1. Vegan double cheeseburger. 2. Date night. 3. Delivery of books. 4. Indian curry, vegan. 5. I’m baking along the GBBO. 6. Flowers in the garden. 7. Michaelmas begins. 8. Toast, a different kind of ale. 9. Welsh rarebit. 10. Reading about Franco, a book much more interesting than I imagined. 11. Knowsley Safari Park. 12. Bagels, new bake for GBBO. 13. The Little Book of Humanism by Alice Roberts, Andrew Copson. 14. Cat Cafe, Manchester. 15. Cat Cafe, Liverpool. 16. Festus. 17. Halloween masks. 18. Beer/ale tasting in our new glasses. 19. Vegan Kind Lifestyle Box & Vegan Kind Beauty Box. 20. I reviewed a book I enjoyed. 21. Pansy harvest. 22. US Leadership debate. 23. A little surprise from my husband. 24. What I got in the mail – The Forgotten Slave Trade: The White European Slaves of Islam by Simon Webb. 25. I started reading For Whom The Bell Tolls. 26. My garden. 27. What I baked that day: Pizza & bread. 28. I made a review for Dyson Hair Dryer. 29. I’m harvesting herbs for cooking from my little herb “garden” (it’s in the conservatory). 30. Vegan Hot chocolate. 31. Books I read this month.
This month I baked along the baking show. Why I’m doing that is a mystery… alongside with why I’m still watching the show. It’s more of a habit than a real interest in them. The new presenter is so annoying, the jokes got from bad to worse, the contestants seem that are made to complain about the tasks. If they have no idea how to make a choux pastry or a rich dough… why did they apply for Bake Off in the first place? I think it’s just for “show”.
But, baking along meant that I was pushed to try new things, like a vegan choux pastry (link to my food blog). It worked beautifully from the second attempt, which is amazing considering how important eggs are in this recipe. I used egg replacer for the first time and I was impressed. I will use it again, it’s mainly made from potato and tapioca flour, how peculiar is that.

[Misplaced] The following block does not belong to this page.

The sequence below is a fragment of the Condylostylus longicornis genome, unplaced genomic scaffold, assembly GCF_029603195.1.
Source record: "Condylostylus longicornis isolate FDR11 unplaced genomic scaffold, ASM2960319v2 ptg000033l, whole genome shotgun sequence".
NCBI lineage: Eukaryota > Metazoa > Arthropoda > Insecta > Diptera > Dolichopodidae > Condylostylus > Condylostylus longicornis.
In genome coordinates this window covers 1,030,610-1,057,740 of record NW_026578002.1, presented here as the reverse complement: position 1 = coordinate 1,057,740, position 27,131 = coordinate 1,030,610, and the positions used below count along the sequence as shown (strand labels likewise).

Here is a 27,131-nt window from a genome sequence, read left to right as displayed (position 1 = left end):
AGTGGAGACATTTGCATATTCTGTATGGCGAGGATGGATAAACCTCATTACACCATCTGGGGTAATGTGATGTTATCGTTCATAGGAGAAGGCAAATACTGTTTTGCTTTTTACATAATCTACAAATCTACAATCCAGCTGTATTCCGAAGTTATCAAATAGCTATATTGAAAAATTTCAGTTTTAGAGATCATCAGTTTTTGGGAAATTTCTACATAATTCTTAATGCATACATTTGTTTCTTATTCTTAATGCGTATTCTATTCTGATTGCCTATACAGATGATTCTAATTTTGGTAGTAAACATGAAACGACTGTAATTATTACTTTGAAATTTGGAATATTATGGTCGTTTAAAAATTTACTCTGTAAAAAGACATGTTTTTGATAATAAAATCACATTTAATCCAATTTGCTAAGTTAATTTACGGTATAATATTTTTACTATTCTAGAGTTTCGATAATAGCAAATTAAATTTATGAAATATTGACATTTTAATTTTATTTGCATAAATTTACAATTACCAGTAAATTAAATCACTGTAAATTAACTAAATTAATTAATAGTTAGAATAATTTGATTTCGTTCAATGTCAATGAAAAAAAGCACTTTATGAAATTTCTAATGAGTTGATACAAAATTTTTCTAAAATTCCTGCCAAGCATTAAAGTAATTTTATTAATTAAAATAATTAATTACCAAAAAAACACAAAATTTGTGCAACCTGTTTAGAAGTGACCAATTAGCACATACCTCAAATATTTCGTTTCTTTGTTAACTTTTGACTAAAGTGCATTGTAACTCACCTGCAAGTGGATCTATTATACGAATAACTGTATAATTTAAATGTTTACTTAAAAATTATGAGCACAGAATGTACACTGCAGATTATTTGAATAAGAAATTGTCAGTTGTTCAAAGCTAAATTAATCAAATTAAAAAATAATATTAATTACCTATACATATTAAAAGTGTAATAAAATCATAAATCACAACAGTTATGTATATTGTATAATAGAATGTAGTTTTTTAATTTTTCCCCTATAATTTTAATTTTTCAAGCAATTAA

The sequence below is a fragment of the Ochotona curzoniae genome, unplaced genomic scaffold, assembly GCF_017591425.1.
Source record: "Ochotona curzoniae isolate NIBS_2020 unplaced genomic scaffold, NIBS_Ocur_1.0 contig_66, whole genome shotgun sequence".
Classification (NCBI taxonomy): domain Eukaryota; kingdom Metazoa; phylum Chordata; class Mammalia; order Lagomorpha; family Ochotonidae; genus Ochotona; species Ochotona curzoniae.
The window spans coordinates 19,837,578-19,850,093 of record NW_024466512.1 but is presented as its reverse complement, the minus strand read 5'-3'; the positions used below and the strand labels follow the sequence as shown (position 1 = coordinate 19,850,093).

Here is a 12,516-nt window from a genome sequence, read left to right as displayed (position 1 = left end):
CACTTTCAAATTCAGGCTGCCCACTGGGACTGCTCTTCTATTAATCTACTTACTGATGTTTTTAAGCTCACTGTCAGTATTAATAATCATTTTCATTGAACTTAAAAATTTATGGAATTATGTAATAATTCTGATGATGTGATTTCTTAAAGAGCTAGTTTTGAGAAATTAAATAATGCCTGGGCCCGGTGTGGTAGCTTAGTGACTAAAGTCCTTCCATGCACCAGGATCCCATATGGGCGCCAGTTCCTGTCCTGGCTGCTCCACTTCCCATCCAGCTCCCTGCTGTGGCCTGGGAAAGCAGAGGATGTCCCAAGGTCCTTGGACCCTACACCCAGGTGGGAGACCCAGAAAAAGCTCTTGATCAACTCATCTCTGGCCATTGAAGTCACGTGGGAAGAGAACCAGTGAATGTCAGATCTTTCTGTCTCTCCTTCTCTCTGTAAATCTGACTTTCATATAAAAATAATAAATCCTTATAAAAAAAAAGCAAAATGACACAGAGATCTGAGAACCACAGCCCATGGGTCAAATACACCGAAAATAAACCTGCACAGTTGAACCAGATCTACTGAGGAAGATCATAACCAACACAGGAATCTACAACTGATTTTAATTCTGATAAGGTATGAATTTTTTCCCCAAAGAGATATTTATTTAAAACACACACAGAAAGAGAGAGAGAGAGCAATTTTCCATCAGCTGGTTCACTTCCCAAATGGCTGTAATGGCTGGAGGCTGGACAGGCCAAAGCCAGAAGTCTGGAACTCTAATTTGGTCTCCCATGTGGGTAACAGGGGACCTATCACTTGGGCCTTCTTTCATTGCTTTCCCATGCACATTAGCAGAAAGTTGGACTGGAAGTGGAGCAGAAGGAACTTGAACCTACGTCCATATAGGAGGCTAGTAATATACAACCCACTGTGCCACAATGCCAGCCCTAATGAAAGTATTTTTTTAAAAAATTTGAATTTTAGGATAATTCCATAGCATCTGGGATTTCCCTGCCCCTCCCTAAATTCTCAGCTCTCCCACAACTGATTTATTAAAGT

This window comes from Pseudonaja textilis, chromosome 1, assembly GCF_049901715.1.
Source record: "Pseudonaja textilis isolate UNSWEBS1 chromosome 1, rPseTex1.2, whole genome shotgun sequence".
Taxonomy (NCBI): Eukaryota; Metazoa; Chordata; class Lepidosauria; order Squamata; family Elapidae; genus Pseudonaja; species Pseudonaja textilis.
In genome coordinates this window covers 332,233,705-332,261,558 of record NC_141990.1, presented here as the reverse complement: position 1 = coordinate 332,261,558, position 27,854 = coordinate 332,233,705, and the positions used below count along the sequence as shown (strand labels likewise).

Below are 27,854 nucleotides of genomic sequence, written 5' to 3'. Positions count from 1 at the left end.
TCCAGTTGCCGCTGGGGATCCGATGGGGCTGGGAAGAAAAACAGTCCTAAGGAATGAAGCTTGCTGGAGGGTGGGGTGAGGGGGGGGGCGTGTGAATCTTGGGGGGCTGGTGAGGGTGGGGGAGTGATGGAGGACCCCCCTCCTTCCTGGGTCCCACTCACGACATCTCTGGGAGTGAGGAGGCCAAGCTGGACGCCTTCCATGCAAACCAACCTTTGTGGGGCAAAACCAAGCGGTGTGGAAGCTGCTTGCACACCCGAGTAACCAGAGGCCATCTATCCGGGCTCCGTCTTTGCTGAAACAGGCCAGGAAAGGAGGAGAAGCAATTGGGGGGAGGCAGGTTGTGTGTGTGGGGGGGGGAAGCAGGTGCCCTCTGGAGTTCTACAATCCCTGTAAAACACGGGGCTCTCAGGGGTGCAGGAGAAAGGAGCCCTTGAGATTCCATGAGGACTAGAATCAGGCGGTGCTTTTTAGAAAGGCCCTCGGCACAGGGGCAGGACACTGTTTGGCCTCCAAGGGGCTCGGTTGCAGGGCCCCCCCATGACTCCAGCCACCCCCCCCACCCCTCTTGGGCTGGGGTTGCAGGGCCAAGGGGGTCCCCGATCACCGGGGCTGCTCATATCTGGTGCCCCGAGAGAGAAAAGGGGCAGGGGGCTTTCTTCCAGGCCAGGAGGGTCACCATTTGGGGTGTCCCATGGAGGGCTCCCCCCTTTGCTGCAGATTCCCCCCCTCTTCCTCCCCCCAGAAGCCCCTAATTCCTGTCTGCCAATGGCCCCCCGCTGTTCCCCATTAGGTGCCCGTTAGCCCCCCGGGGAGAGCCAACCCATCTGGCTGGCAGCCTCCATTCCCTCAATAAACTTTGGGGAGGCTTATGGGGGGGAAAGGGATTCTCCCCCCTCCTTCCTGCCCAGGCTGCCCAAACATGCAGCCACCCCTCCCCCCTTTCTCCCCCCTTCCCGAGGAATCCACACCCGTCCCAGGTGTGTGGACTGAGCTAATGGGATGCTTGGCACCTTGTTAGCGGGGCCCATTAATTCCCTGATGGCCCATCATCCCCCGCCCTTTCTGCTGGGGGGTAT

Finally, let’s talk about books. This month I reached my goal of reading 100 books! I am delighted with this. By finishing 8 books I got to a total of 107 so far this year. From these 8 books, 5 are on the Spanish Civil War, one fiction and the others non-fiction. Interesting books, but I imagine they will not make it on the reading list of many people.
The other three books I read where really interesting. First of all, Underground Cities by Mark Ovenden is such a lovely book, with beautiful illustrations and pictures and many interesting facts on what happens underground in all parts of the world, not just Europe. Some of the facts from South America, for example, were amazing. So, I can’t recommend it enough.
Second book was The Little Book of Humanism by Alice Roberts and Andrew Copson. This is another amazing book, with illustrations and quotes from humanists on different topics and aspects. I enjoyed it a lot and I think many others would do to. It is a small book and so it would make for a great gift too.
Lastly, Prisoners of Geography by Tim Marshall, which got only 3.5 stars from me, but it was good, so I do recommend it.
Books I read in October:
The Spanish Civil War by Stanley G. Payne – 5 stars
Underground Cities by Mark Ovenden – 5 stars
The Little Book of Humanism by Alice Roberts, Andrew Copson – 5 stars
The Seamstress by María Dueñas – 4 stars
Unlikely Warriors by Richard Baxell – 5 stars
Defying Male Civilization by Mary Nash – 3.5 stars
Prisoners of Geography by Tim Marshall – 3.5 stars
Women and Spanish Fascism by Kathleen Richmond – 5 stars